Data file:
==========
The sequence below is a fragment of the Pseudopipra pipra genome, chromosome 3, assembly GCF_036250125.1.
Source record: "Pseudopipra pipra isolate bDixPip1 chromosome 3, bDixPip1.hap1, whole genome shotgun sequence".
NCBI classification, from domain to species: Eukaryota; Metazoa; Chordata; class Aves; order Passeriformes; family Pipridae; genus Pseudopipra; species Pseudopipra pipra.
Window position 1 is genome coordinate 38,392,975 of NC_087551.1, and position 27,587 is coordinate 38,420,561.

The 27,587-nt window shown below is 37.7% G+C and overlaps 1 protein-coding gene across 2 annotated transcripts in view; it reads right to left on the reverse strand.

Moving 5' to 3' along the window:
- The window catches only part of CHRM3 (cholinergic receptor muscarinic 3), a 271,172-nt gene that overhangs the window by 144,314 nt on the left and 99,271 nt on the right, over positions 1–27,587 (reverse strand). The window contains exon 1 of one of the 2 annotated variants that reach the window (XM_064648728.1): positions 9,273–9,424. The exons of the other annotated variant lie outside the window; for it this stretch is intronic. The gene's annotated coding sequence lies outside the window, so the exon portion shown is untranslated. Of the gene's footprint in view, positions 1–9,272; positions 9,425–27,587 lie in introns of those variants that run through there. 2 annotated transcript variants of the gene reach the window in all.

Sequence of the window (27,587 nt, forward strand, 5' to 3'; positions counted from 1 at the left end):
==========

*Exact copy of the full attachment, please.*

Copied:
The sequence below is a fragment of the Pseudopipra pipra genome, chromosome 3, assembly GCF_036250125.1.
Source record: "Pseudopipra pipra isolate bDixPip1 chromosome 3, bDixPip1.hap1, whole genome shotgun sequence".
NCBI classification, from domain to species: Eukaryota; Metazoa; Chordata; class Aves; order Passeriformes; family Pipridae; genus Pseudopipra; species Pseudopipra pipra.
Window position 1 is genome coordinate 38,392,975 of NC_087551.1, and position 27,587 is coordinate 38,420,561.

The 27,587-nt window shown below is 37.7% G+C and overlaps 1 protein-coding gene across 2 annotated transcripts in view; it reads right to left on the reverse strand.

Moving 5' to 3' along the window:
- The window catches only part of CHRM3 (cholinergic receptor muscarinic 3), a 271,172-nt gene that overhangs the window by 144,314 nt on the left and 99,271 nt on the right, over positions 1–27,587 (reverse strand). The window contains exon 1 of one of the 2 annotated variants that reach the window (XM_064648728.1): positions 9,273–9,424. The exons of the other annotated variant lie outside the window; for it this stretch is intronic. The gene's annotated coding sequence lies outside the window, so the exon portion shown is untranslated. Of the gene's footprint in view, positions 1–9,272; positions 9,425–27,587 lie in introns of those variants that run through there. 2 annotated transcript variants of the gene reach the window in all.

Sequence of the window (27,587 nt, forward strand, 5' to 3'; positions counted from 1 at the left end):